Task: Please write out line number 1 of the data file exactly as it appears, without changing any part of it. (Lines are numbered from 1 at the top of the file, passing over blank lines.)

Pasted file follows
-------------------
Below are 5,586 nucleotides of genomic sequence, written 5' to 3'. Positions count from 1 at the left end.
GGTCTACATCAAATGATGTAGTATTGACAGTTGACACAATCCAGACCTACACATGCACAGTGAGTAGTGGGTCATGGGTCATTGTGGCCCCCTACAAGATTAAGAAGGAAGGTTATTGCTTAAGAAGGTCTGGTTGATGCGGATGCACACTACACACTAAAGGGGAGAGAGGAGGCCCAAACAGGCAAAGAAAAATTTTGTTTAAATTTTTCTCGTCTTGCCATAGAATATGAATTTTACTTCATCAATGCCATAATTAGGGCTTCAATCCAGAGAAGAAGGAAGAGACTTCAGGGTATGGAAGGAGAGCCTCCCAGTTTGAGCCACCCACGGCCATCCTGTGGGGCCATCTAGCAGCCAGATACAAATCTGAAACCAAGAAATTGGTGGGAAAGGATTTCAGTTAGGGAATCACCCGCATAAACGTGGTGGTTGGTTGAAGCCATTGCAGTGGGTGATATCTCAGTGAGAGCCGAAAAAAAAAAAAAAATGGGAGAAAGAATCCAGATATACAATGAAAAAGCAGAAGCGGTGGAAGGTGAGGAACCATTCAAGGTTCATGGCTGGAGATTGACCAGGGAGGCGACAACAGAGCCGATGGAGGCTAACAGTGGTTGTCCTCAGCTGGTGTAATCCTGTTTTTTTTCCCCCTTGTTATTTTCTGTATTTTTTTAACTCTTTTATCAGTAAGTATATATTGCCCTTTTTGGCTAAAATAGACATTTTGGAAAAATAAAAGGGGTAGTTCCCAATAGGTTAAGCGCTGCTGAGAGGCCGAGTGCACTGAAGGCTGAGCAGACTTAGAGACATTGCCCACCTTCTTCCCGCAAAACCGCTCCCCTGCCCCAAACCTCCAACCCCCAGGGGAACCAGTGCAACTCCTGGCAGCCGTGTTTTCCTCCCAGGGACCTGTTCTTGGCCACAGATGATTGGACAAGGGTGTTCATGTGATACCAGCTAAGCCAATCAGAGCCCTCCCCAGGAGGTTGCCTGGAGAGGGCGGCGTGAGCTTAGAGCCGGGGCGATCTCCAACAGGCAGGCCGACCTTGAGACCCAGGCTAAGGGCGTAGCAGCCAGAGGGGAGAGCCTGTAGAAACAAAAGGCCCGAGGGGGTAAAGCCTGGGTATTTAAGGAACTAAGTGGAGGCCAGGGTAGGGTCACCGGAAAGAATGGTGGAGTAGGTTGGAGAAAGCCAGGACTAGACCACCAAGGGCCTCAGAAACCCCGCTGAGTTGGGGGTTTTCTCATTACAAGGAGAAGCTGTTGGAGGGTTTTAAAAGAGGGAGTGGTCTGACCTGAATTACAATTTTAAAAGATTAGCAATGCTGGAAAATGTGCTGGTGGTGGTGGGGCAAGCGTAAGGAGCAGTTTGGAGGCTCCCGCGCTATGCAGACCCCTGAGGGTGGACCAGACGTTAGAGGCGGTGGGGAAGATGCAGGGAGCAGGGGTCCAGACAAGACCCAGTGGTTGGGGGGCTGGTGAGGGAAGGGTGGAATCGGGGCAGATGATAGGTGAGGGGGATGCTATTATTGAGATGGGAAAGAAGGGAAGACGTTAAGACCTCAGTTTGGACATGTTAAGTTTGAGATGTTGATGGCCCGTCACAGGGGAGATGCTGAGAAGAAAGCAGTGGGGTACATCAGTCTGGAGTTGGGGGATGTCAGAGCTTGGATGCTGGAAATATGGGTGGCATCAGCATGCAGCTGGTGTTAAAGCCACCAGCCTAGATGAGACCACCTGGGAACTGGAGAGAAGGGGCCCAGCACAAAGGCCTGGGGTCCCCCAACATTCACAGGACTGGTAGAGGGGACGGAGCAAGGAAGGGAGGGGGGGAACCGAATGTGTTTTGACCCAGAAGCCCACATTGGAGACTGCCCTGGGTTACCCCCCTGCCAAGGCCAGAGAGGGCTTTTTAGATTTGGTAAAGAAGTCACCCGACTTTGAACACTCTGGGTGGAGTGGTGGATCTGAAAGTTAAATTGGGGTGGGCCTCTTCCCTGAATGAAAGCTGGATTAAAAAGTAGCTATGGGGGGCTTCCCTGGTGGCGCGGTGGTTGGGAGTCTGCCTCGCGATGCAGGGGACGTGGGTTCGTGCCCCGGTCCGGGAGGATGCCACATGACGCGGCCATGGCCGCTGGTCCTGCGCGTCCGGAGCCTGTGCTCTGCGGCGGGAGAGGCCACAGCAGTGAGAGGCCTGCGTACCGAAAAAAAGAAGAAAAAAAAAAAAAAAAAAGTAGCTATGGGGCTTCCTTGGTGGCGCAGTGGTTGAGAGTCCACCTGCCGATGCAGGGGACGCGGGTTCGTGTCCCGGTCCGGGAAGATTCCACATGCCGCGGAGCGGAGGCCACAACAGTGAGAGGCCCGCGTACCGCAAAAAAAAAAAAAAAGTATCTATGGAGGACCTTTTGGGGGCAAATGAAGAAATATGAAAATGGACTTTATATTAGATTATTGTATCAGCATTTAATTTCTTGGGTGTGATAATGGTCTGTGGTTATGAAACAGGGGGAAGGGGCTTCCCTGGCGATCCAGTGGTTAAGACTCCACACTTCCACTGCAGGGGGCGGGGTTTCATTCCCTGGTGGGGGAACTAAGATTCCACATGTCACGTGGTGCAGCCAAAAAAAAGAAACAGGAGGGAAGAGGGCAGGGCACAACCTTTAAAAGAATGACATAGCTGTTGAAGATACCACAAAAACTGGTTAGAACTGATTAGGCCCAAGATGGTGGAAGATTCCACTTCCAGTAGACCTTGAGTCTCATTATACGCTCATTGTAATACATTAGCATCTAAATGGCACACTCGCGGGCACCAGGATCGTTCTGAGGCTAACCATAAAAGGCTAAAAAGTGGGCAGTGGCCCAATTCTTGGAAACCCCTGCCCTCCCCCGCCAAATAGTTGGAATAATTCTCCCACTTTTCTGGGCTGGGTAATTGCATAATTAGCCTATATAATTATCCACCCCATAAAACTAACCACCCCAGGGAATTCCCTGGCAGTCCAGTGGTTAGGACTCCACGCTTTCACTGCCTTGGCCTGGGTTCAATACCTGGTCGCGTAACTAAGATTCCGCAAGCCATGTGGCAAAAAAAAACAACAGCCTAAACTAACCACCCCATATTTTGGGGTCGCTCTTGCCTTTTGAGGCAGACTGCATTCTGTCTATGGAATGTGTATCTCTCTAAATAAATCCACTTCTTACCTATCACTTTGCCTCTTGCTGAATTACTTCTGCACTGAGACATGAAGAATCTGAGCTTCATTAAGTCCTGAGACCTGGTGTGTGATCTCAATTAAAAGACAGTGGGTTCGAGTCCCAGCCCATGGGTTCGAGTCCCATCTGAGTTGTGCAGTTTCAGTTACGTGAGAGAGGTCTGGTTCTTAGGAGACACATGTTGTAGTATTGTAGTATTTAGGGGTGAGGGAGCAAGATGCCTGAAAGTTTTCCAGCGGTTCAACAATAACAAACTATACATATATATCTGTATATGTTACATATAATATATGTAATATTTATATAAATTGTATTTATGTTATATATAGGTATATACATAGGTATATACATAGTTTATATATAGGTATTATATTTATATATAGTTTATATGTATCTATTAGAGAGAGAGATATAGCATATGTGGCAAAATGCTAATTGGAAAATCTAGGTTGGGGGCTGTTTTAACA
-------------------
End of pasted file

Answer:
Below are 5,586 nucleotides of genomic sequence, written 5' to 3'. Positions count from 1 at the left end.